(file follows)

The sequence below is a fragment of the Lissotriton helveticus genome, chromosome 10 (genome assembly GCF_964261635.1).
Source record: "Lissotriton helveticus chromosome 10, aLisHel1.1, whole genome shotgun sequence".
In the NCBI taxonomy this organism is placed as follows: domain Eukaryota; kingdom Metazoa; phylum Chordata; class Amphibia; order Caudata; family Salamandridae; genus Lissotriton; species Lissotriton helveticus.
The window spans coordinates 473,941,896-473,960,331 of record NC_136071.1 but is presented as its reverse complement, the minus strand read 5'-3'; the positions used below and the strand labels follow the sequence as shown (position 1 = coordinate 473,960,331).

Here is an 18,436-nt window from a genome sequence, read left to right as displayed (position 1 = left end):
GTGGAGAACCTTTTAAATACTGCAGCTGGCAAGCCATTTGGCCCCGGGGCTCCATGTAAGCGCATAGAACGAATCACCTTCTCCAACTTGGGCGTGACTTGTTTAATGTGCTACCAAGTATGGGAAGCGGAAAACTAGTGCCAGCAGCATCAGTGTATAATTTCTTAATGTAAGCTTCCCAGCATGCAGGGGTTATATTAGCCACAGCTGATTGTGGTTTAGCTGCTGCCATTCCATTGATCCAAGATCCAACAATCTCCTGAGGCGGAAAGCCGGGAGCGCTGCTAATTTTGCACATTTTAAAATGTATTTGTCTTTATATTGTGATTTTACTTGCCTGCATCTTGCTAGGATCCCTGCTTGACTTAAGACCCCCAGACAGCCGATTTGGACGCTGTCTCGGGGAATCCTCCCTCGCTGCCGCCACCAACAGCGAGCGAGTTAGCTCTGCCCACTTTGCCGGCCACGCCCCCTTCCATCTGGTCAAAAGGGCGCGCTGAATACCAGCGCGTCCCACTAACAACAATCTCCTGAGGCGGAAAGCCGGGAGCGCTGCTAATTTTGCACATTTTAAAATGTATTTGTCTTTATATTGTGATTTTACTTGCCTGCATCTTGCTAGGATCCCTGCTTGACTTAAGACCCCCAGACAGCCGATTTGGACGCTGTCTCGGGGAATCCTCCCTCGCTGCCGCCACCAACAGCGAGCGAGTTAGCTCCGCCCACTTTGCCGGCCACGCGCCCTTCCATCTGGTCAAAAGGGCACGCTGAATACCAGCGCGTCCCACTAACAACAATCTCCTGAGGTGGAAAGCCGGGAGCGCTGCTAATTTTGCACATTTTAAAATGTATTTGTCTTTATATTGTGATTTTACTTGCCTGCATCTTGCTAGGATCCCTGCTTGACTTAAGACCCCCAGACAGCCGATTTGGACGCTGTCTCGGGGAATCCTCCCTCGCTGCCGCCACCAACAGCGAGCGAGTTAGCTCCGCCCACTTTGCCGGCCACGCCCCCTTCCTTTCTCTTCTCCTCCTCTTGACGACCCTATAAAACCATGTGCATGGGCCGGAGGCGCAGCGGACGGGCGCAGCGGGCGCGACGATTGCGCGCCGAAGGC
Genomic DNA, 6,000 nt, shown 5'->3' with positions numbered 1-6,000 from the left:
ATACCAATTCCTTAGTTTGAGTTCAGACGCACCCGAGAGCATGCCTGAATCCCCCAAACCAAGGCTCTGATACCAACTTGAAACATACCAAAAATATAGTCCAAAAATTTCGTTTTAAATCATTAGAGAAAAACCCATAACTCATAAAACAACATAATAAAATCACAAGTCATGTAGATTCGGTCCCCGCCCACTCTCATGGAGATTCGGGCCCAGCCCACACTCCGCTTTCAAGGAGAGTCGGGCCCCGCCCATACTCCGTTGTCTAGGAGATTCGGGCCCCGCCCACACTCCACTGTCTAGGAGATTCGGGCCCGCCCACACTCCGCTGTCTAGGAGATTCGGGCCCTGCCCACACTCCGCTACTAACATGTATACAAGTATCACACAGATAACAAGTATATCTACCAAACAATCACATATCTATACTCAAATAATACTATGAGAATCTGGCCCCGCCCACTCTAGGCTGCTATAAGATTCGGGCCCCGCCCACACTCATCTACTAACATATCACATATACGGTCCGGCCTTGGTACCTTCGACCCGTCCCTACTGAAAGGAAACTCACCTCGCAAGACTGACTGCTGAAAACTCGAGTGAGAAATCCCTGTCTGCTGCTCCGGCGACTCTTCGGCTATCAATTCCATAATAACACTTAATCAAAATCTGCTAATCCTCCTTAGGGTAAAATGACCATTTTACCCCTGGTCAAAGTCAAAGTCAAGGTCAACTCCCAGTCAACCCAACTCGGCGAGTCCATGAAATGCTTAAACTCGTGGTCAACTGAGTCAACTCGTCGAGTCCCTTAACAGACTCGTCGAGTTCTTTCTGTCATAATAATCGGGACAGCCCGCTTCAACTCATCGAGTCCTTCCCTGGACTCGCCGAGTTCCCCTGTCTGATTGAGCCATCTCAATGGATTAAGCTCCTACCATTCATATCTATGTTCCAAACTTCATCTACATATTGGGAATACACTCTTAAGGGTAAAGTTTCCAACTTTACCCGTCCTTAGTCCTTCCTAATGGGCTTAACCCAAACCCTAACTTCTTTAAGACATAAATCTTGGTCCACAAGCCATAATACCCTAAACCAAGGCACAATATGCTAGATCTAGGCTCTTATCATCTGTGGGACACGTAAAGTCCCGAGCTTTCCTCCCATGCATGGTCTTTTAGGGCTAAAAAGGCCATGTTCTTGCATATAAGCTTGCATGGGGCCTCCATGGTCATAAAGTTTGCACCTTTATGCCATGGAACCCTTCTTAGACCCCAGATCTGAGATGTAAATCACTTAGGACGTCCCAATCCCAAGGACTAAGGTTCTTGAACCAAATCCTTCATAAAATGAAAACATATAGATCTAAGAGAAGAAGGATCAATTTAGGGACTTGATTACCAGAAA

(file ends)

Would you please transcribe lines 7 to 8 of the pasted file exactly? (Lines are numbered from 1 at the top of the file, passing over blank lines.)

Genomic DNA, 6,000 nt, shown 5'->3' with positions numbered 1-6,000 from the left:
ATACCAATTCCTTAGTTTGAGTTCAGACGCACCCGAGAGCATGCCTGAATCCCCCAAACCAAGGCTCTGATACCAACTTGAAACATACCAAAAATATAGTCCAAAAATTTCGTTTTAAATCATTAGAGAAAAACCCATAACTCATAAAACAACATAATAAAATCACAAGTCATGTAGATTCGGTCCCCGCCCACTCTCATGGAGATTCGGGCCCAGCCCACACTCCGCTTTCAAGGAGAGTCGGGCCCCGCCCATACTCCGTTGTCTAGGAGATTCGGGCCCCGCCCACACTCCACTGTCTAGGAGATTCGGGCCCGCCCACACTCCGCTGTCTAGGAGATTCGGGCCCTGCCCACACTCCGCTACTAACATGTATACAAGTATCACACAGATAACAAGTATATCTACCAAACAATCACATATCTATACTCAAATAATACTATGAGAATCTGGCCCCGCCCACTCTAGGCTGCTATAAGATTCGGGCCCCGCCCACACTCATCTACTAACATATCACATATACGGTCCGGCCTTGGTACCTTCGACCCGTCCCTACTGAAAGGAAACTCACCTCGCAAGACTGACTGCTGAAAACTCGAGTGAGAAATCCCTGTCTGCTGCTCCGGCGACTCTTCGGCTATCAATTCCATAATAACACTTAATCAAAATCTGCTAATCCTCCTTAGGGTAAAATGACCATTTTACCCCTGGTCAAAGTCAAAGTCAAGGTCAACTCCCAGTCAACCCAACTCGGCGAGTCCATGAAATGCTTAAACTCGTGGTCAACTGAGTCAACTCGTCGAGTCCCTTAACAGACTCGTCGAGTTCTTTCTGTCATAATAATCGGGACAGCCCGCTTCAACTCATCGAGTCCTTCCCTGGACTCGCCGAGTTCCCCTGTCTGATTGAGCCATCTCAATGGATTAAGCTCCTACCATTCATATCTATGTTCCAAACTTCATCTACATATTGGGAATACACTCTTAAGGGTAAAGTTTCCAACTTTACCCGTCCTTAGTCCTTCCTAATGGGCTTAACCCAAACCCTAACTTCTTTAAGACATAAATCTTGGTCCACAAGCCATAATACCCTAAACCAAGGCACAATATGCTAGATCTAGGCTCTTATCATCTGTGGGACACGTAAAGTCCCGAGCTTTCCTCCCATGCATGGTCTTTTAGGGCTAAAAAGGCCATGTTCTTGCATATAAGCTTGCATGGGGCCTCCATGGTCATAAAGTTTGCACCTTTATGCCATGGAACCCTTCTTAGACCCCAGATCTGAGATGTAAATCACTTAGGACGTCCCAATCCCAAGGACTAAGGTTCTTGAACCAAATCCTTCATAAAATGAAAACATATAGATCTAAGAGAAGAAGGATCAATTTAGGGACTTGATTACCAGAAA